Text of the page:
DOHA, QATAR – DECEMBER 21: Dejected players of CR Flamengo as they collect their medals during the … [+]
In the end, it was heartbreak for Flamengo in the final it had so longed and craved for against the opponent of its dreams. On Saturday, in Doha’s glitz of glass skyscrapers and rising World Cup venues, European champion Liverpool triumphed with an overtime strike from attacker Roberto Firmino after slick transitioning through Jordan Henderson and Sadio Mane in a move that summed up Liverpool’s attacking prowess.
At times, Liverpool ran circles around Flamengo. At other times, Flamengo ran circles around Liverpool in a marvelous box-to-box game that delivered on its promise of a fascinating intercontinental encounter. It was arguably the best Club World Cup final in recent memory, but there was to be no reenactment of Flamengo’s greatest moment in history in 1981 when the Rio giant and Zico breezed past the English club 3-0 in the Intercontinental Cup.
In the first five minutes Liverpool had three chances in quick succession. The European champion identified the opposing defense’s high line as a weakness, but Firmino, after 30 seconds, as well as midfielder Naby Keita failed to exploit the space and freedom they were both given.
Against River Plate and Al-Hilal, Flamengo struggled to ignite in the first half, but on Saturday it encountered a team with a set of characteristics that the Brazilian team would struggle against: a high press, a lot of mobility, and quick transitions, all executed at frightening speed and buttressed by the towering physicality of Virgil Van Dijk and Sadio Mane. The Rio club is not accustomed to play elite football at Liverpool’s searing pace.
Flamengo’s philosophy differs from other Brazilian clubs, which tend to sit deep and protect narrow leads. It doesn’t defend in numbers, but prefers to dictate the play, fielding a high line. That is where the danger would always lurk against Liverpool. Jesus tweaked his team to stifle Liverpool’s whirlwind onslaught early on: Bruno Henrique played out wide on the left and stymied Trent Alexander-Arnold from storming forward. Gabigol kept Liverpool’s own high line in check.
The Brazilian club recovered, posing questions of Liverpool and pinning the English team back in its own half. Flamengo played on its own terms: European-styled possession soccer. The Rio club is the best team to come out of South America, not merely for winning the Brazilian league with a record haul of 90 points and the Copa Libertadores final in a stirring epic for the ages, but, more importantly, for the manner and ethos with which they swept past opponents. The team’ s unbound proactive soccer is a rarity in the conservative environment of the Brazilian game.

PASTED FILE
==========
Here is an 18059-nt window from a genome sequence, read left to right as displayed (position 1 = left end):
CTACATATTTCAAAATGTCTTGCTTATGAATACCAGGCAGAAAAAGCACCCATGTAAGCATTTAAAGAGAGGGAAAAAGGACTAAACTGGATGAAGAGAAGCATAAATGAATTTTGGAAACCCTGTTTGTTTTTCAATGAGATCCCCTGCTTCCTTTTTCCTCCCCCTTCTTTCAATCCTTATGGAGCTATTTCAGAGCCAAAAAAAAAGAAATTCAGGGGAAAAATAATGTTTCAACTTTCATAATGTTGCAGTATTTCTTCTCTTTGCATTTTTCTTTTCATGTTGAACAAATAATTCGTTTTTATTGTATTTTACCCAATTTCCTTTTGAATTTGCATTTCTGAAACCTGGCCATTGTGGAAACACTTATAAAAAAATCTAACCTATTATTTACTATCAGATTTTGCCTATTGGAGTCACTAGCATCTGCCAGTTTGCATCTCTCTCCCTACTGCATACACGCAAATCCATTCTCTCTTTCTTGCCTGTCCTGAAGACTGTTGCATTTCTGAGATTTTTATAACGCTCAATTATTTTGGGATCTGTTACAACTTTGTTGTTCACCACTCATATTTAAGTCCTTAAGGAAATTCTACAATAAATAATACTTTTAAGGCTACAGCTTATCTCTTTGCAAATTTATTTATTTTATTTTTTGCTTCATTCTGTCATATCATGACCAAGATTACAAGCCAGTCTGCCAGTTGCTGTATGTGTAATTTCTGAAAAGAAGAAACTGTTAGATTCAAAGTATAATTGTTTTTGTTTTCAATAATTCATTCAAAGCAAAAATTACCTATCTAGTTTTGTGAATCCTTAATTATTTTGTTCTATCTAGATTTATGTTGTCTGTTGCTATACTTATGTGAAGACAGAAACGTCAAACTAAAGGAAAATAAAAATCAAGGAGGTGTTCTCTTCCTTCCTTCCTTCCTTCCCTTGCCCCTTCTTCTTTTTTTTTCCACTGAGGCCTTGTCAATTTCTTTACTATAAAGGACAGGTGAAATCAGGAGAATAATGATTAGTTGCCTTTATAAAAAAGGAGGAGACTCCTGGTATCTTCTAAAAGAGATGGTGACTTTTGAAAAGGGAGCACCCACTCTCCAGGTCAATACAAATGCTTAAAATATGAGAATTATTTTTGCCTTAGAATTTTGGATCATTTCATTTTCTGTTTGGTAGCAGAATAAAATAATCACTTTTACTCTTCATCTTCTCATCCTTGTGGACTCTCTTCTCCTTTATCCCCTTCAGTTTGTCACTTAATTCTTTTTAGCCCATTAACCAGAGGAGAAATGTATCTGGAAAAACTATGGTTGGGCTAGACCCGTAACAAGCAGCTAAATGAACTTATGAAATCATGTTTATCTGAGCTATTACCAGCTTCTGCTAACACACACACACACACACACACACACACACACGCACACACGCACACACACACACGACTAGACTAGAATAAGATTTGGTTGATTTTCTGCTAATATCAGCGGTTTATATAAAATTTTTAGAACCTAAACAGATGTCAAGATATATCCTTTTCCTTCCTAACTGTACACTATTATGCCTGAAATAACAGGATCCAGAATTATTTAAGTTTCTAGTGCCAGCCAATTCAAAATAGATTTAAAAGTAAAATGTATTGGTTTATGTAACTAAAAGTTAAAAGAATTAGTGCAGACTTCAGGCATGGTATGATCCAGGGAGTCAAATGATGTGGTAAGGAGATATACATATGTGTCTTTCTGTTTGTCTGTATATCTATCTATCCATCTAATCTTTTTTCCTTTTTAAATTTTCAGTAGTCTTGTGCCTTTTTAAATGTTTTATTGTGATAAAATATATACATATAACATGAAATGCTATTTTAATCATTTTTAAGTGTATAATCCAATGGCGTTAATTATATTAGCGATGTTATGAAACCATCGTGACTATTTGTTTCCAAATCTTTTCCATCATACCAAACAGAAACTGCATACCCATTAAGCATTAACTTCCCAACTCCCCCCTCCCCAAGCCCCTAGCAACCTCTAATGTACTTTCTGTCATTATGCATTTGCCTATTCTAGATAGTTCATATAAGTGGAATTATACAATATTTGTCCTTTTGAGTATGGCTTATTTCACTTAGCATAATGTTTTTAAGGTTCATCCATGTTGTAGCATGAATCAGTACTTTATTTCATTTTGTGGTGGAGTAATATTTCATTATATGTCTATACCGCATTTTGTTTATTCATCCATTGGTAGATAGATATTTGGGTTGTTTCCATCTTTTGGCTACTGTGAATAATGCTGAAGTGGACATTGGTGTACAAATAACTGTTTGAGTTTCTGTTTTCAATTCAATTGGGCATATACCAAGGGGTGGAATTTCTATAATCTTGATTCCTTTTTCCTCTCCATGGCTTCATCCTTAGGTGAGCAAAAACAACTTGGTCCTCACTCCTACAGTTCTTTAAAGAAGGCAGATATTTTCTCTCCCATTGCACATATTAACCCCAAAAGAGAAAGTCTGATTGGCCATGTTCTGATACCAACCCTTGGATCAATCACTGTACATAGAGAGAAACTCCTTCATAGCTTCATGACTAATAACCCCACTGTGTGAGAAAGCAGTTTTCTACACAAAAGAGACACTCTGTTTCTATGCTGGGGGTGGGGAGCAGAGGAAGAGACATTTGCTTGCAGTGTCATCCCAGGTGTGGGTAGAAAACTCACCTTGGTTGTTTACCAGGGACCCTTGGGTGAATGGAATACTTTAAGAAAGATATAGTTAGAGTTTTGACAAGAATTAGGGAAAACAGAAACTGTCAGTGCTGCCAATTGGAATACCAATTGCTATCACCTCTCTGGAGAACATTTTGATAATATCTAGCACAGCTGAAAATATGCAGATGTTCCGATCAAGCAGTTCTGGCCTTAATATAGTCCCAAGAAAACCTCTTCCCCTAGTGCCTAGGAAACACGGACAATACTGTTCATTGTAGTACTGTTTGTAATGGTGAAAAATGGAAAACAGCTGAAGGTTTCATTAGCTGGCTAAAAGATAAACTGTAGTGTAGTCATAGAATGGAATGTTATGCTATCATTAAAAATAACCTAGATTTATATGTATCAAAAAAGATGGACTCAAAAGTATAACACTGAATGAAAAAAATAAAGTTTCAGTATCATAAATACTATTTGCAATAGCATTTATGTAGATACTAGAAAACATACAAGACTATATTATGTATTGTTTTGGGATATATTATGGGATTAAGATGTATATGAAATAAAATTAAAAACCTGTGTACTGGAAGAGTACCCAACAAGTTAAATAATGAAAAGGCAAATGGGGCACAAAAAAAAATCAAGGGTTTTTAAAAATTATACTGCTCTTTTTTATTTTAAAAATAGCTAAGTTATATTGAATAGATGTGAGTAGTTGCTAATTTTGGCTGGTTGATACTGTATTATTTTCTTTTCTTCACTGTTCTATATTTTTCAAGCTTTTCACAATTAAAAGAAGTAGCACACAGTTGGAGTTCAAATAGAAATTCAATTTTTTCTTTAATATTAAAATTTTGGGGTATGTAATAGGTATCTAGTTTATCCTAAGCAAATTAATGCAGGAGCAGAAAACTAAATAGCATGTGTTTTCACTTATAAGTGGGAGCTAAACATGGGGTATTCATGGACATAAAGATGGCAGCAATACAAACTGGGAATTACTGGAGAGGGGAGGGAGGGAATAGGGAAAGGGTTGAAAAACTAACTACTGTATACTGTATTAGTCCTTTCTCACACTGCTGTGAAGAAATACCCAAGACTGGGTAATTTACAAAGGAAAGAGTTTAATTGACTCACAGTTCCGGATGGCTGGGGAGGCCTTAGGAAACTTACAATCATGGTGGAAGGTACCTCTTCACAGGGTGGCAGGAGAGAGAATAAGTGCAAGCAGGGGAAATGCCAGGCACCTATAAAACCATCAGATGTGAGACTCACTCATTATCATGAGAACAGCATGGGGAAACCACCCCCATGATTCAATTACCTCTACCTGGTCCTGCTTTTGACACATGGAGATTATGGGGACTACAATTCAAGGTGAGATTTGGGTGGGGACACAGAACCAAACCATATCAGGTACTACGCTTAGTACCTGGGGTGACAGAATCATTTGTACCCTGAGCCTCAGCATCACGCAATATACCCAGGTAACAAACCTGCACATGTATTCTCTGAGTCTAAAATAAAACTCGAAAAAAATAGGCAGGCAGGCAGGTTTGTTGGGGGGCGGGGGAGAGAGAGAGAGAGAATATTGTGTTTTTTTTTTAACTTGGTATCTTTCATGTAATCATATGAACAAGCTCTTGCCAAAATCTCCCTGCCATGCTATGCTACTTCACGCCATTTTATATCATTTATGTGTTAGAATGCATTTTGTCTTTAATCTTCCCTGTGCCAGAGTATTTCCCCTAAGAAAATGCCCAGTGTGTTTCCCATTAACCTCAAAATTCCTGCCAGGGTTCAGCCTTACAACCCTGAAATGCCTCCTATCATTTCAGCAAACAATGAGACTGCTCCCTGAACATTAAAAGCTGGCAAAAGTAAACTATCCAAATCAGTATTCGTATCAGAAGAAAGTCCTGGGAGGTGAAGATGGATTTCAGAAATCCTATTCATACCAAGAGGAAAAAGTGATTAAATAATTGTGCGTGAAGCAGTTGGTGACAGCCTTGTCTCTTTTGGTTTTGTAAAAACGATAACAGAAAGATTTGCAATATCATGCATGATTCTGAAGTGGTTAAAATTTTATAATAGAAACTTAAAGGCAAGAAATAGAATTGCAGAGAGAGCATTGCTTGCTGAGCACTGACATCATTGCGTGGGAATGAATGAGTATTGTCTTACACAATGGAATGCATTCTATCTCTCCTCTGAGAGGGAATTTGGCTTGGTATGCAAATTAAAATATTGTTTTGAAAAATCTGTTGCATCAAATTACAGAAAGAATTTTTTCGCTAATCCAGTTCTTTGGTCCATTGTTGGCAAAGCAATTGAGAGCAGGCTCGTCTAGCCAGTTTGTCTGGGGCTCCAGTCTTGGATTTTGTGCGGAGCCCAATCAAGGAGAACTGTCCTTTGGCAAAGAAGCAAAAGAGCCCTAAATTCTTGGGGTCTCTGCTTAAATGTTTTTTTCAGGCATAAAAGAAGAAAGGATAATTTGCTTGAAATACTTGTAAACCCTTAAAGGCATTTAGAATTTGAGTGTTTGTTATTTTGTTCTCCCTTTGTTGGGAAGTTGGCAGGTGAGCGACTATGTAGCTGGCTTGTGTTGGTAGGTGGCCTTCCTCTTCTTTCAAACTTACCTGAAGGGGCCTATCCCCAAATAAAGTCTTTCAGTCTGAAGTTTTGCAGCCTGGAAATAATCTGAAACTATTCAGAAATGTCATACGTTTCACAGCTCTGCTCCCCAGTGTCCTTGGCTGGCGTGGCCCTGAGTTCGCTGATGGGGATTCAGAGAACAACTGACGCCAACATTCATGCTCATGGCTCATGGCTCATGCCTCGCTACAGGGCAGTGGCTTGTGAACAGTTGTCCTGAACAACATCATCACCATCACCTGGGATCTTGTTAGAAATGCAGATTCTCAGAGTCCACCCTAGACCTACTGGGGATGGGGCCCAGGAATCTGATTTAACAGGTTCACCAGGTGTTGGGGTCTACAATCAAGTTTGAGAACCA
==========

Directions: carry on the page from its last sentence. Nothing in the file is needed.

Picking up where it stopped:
But there was always a danger that Flamengo would fall short against the European champion, whose economic resources far surpass the record 200 million euros revenue Flamengo generated in 2019. The Rio giant has struggled in the few games that it played against non-Brazilian opposition. As the first half progressed, Flamengo topped 60% of possession and Henrique proved to be a terrifying scourge for Alexander-Arnold.
Rodrigo Caio, Everton Ribeiro and Jorge Jesus had all said that Flamengo’s style would not change against Liverpool. It was a bold statement in the given circumstances: Jesus has been Flamengo coach for just six months and the team played 74 games in the calendar year, an astonishing number and a reflection of the grueling nature of Brazil’s domestic league.
Indeed, after the 70th minute, Flamengo fatigued and the introduction of Vitinho for Giorgian de Arrascaeta backfired. The nifty winger contributed little to Flamengo’s game. The influence of Diego, veteran statesman and match winner against both River Plate and Al-Hilal, remained limited as well. Everton Ribeiro and De Arrascaeta had been outlets for Flamengo and Liverpool took command of the midfield.
In a bizarre decision Qatari referee Abdulrahman Al-Jassim overturned his decision to award Liverpool an injury-time penalty, but the end, with Flamengo physically on its knees, was inevitable. Liverpool’s 99th-minute winning goal extinguished Flamengo’s dream of the world crown, but ultimately that was perhaps of secondary importance.
Flamengo and Jesus have restored the club’s DNA from the 80’s. The board, the players and the fans have all bought into Portuguese coach’s idea of modern, compact soccer. That, more than anything else, is Flamengo’s biggest victory yet. Even against the best club in the world, it imposed its own philosophy and thrived.